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Our holocaust MEMORIAL 

Over many years, a dedicated group of synagogue members, led by Dr. Sonia Ancoli Israel, worked to create a Holocaust Memorial on our campus. That memorial is now a beautiful mosaic reality installed on the northern wall of the Turk Family Plaza.

On May 2, 2019 our synagogue community dedicated this Holocaust Memorial Wall. View a video description of our Shoah Memorial here. If you would like to contribute in support of this Holocaust Memorial project, please go to or call the office at 858-452-1734.

We also continue to collect the names from Congregation Beth El member families who wish to honor the lives of their loved ones who died in the Holocaust, or those who survived or are the descendants of survivors through the second, third generation, or fourth generations.

holocaust memorial dedication remarks

Delivered by Rabbi Ron Shulman:
In 2018 there were 1,879 acts of anti-Semitism in the United States. 249 of them carried out by white supremacists, neo-Nazis, and other like-minded extremists. It’s an upsetting statistic. We take notice. We are not afraid. We must be aware.
I learn this attitude from the many Holocaust survivors I have been privileged to know. Their lives and their legacies urge us. It is crucial that we remember and teach. It is critical that we protect and defend. But, it is also vital that our communal dialogue not be about hate and security.
We must speak together and to others about dignity and goodness. We are not Jewish because they hate us. We are Jewish because we love the Eternal our God with all our hearts, with all our souls, and with all our might.
Our cherished survivors came through much more than the cruelty and inhumanity of World War II. They survived and live true to the values and sensibilities of their natures. It is simply an amazing testimony to all survivors, their children, grandchildren, and great-grandchildren, that their post war lives embrace genuine goodness and purpose in response to unparalleled evil.
Recognizing this, standing before this Holocaust Memorial Wall, I am concerned. We cannot ever let go of the survivor generation’s courage and resilience, or their commitment to life and goodness. From so many different walks of life, survivors tell us about the power and promise of redemption. We cannot ever let this go.
Ours is a time and moment when we require people of character around us. We need people who knowing the truth about human nature’s horror and beauty can teach the rest of us how to build personal lives of love, hope, and achievement.
At this commemoration of Yom HaShoah, I ask you. Where do the character and resilience demonstrated by so many survivors come from? How do we give our children today, raised and living in a completely different circumstance, the gift of identifying and promoting goodness in their lives?
Goodness must become what we expect. A goal we strive to achieve for all people. Being good is a commitment that takes root in a person’s mind, heart, and soul. Just as I said before. We are Jewish because we love the Eternal our God with all our hearts, with all our souls, and with all our might.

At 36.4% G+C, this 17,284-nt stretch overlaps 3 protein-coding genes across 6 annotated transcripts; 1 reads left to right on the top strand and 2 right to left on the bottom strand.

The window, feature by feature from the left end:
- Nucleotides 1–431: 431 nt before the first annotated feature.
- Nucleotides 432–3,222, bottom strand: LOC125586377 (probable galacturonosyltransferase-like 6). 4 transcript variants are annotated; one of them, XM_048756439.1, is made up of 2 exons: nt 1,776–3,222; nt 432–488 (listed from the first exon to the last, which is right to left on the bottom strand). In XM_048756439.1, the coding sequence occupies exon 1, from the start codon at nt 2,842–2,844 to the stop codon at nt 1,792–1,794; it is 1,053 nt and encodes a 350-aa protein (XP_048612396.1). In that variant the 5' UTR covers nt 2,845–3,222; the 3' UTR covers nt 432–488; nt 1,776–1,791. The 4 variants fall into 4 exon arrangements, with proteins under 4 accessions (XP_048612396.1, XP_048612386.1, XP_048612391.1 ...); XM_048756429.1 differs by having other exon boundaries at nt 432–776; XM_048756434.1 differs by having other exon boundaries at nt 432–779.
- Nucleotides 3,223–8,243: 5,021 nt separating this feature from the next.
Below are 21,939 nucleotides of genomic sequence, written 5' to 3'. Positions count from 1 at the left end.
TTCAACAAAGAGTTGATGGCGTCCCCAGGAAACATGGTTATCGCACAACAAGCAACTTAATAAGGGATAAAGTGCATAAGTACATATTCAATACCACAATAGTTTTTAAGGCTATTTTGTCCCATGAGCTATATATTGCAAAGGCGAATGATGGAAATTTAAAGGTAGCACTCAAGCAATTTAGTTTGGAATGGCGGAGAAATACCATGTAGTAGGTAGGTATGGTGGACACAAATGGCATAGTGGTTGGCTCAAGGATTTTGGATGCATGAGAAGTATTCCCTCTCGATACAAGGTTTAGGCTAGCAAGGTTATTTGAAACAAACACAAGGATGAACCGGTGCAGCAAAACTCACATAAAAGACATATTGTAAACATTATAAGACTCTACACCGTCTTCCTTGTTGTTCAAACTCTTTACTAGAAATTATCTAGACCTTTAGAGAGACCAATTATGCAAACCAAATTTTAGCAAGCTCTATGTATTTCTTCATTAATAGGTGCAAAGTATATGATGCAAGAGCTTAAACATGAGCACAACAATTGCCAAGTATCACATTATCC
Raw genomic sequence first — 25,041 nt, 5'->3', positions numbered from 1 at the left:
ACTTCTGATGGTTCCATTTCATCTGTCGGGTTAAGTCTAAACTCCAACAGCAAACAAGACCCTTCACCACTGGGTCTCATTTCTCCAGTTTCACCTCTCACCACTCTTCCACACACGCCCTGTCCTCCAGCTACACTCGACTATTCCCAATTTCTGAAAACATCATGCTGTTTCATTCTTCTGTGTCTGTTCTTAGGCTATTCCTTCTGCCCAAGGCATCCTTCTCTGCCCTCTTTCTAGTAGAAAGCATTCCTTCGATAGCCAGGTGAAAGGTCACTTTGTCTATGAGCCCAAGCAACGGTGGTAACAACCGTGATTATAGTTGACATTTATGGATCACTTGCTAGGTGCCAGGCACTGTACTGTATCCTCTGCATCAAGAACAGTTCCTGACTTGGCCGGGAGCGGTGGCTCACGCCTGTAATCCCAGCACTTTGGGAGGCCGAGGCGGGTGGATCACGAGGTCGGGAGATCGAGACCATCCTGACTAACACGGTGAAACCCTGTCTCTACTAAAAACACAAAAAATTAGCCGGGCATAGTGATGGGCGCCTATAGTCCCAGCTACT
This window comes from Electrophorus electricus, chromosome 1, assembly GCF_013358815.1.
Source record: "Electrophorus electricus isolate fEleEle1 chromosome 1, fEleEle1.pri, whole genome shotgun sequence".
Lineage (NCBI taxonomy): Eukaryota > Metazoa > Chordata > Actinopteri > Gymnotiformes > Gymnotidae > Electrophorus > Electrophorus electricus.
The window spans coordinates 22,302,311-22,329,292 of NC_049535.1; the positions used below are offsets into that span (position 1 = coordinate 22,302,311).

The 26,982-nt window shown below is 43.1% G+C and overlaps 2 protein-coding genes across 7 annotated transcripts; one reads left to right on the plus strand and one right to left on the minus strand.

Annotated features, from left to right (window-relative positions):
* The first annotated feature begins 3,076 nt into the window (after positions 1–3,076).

Survivors respond to unspeakable evil, consciously or sub-consciously, by urging us to do good. Memory of the Holocaust demands we build the world those who perished didn’t know. We best remember the Shoah through awareness of life’s gifts and intensely holding to life’s blessings. We best honor the memories of those whom the Nazi’s murdered by demonstrating the courage and character of our best convictions.
Fortunate today to live in relative comfort, and somewhat self-absorbed, I ask us to consider. What gives our children and us the will to strive toward dignity and goodness?
My hope for this poignant Holocaust Memorial Wall is that our seeing it and understanding it inspires us to answer this question. I pray this memorial help us to remember, to teach, and to speak together and to others about dignity and goodness.
Goodness is a choice. A choice we must make repeatedly, constantly, as we consciously move from moment to moment, situation to situation. Here and now, we must choose to forge a better world than the one in which all those whom we remember this evening lost their lives.
We can wallow in the depths of human cruelty and shake our heads in despair as we monitor current events that continually demonstrate inhumanity and sow fear. We can talk about hate and security.
Or, like the survivors we cherish and the message of this beautiful Holocaust Memorial Wall, we can reject history’s pattern and with all of our hearts, souls, and might affirm the possibility and necessity of goodness for ourselves, for our families, and for our world. For in life, truly, this the only way any one of us survives and thrives.

background and reflections

Delivered by Dr Sonia Ancoli Israel, past president of Congregation Beth El and Chairperson of the Holocaust Memorial Committee:
I am a second generation. My parents, Esther and Nissan Ancoli of blessed memory, were survivors. My parents had amazing stories of luck, of miracles, of chutzpah, of strength and of love that enabled survival. My grandparents and uncle and many others in our family were not so lucky and were murdered in the streets, in the camps, and in places we don’t even know.